Can­cel­la­tions leave vac­uum in their wake


MY IN­BOX was re­cently flooded with emails from PR com­pa­nies in­form­ing me that all prod­uct launches, sea­son pre­views and up­com­ing events have been can­celled.

An empty venue after an event had been can­celled.

In light of the coro­n­avirus out­break, and even be­fore Pres­i­dent Cyril Ramaphosa’s an­nounce­ment, I had de­cided that I had no in­ten­tion of at­tend­ing any of the events.

As a fash­ion and beauty writer, at­tend­ing events pro­vides an op­por­tu­nity to learn more about new prod­ucts be­fore they hit the mar­ket, have a peek into the next sea­son’s fash­ion trends and con­nect with like­minded peo­ple in the in­dus­try.

Last week­end, Africa Fash­ion In­ter­na­tional made the de­ci­sion to can­cel all the Cape Town Fash­ion week shows sched­uled for the last day, Satur­day.

Even though de­sign­ers were still able to show their col­lec­tions, they pre­sented it to an empty venue. Rows of empty seats.

No one in the front row. No de­sign­ers tak­ing a bow to ap­plauds of ap­pre­ci­a­tion.

No fash­ion­istas in care­fully planned out­fits.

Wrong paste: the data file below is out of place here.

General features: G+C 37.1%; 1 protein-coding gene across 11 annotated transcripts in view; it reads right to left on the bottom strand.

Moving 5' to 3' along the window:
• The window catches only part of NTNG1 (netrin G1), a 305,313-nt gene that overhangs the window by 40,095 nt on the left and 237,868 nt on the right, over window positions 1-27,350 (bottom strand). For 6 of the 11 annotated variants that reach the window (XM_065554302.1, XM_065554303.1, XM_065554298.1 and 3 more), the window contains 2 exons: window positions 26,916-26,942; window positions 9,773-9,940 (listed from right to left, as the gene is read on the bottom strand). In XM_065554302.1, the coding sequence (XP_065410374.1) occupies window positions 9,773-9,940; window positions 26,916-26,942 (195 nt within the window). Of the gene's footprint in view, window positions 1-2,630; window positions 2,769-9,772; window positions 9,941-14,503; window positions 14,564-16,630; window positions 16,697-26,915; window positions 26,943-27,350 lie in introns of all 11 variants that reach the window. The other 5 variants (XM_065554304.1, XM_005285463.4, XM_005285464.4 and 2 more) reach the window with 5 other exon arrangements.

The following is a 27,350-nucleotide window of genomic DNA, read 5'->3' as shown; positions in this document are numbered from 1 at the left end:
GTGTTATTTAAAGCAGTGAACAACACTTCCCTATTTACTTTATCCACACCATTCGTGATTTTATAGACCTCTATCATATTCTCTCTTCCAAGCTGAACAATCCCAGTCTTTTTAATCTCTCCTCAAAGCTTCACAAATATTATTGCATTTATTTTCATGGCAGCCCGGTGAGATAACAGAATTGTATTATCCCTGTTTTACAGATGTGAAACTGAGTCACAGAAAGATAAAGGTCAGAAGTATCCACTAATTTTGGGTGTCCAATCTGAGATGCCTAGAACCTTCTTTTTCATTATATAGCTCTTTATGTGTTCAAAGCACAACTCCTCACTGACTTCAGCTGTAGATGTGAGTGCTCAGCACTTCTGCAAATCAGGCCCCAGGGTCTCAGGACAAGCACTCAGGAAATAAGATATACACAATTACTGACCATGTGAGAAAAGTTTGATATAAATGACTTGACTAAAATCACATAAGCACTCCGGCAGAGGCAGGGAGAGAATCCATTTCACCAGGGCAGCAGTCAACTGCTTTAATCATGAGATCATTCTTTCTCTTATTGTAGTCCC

No shots for the Gram.

The fash­ion and beauty in­dus­try might seem su­per­fi­cial to most but for peo­ple like my­self, it’s a job, a form of in­come, like any other.

Can­celling an event means there is no work for mod­els, make-up artists, pho­tog­ra­phers, stylists, cater­ers to name just a few of the many peo­ple af­fected.

As a writer, how will I be able to re­port on a fash­ion show I haven’t seen?

How will I be able to in­tro­duce or com­ment on new prod­ucts that I haven’t tried?

No­body wants to put their health and that of oth­ers at risk, so ob­vi­ously no one would at­tend any func­tions, but that doesn’t mean we’re not go­ing to miss them.

PEO­PLE wear­ing masks and car­ry­ing sup­plies walk past a man­nequin wear­ing a mask in down­town Barcelona, Spain. | AP

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